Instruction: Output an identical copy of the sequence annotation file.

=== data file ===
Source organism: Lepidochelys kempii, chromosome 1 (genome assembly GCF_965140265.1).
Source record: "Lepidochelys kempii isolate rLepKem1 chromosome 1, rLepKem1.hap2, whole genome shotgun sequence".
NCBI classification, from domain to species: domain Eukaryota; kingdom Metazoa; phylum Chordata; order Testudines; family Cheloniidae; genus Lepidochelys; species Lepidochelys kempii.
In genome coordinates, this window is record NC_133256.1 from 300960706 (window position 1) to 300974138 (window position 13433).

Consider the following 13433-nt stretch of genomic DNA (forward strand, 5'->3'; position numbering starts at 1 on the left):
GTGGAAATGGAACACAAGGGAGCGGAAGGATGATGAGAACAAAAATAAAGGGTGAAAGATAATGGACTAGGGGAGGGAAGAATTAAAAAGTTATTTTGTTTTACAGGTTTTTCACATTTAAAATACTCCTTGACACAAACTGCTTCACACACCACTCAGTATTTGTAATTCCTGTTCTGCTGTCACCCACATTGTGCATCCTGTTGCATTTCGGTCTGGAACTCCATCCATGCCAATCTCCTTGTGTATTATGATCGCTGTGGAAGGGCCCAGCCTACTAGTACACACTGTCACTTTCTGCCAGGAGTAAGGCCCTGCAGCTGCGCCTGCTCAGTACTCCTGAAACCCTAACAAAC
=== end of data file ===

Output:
Source organism: Lepidochelys kempii, chromosome 1 (genome assembly GCF_965140265.1).
Source record: "Lepidochelys kempii isolate rLepKem1 chromosome 1, rLepKem1.hap2, whole genome shotgun sequence".
NCBI classification, from domain to species: domain Eukaryota; kingdom Metazoa; phylum Chordata; order Testudines; family Cheloniidae; genus Lepidochelys; species Lepidochelys kempii.
In genome coordinates, this window is record NC_133256.1 from 300960706 (window position 1) to 300974138 (window position 13433).

Consider the following 13433-nt stretch of genomic DNA (forward strand, 5'->3'; position numbering starts at 1 on the left):
GTGGAAATGGAACACAAGGGAGCGGAAGGATGATGAGAACAAAAATAAAGGGTGAAAGATAATGGACTAGGGGAGGGAAGAATTAAAAAGTTATTTTGTTTTACAGGTTTTTCACATTTAAAATACTCCTTGACACAAACTGCTTCACACACCACTCAGTATTTGTAATTCCTGTTCTGCTGTCACCCACATTGTGCATCCTGTTGCATTTCGGTCTGGAACTCCATCCATGCCAATCTCCTTGTGTATTATGATCGCTGTGGAAGGGCCCAGCCTACTAGTACACACTGTCACTTTCTGCCAGGAGTAAGGCCCTGCAGCTGCGCCTGCTCAGTACTCCTGAAACCCTAACAAAC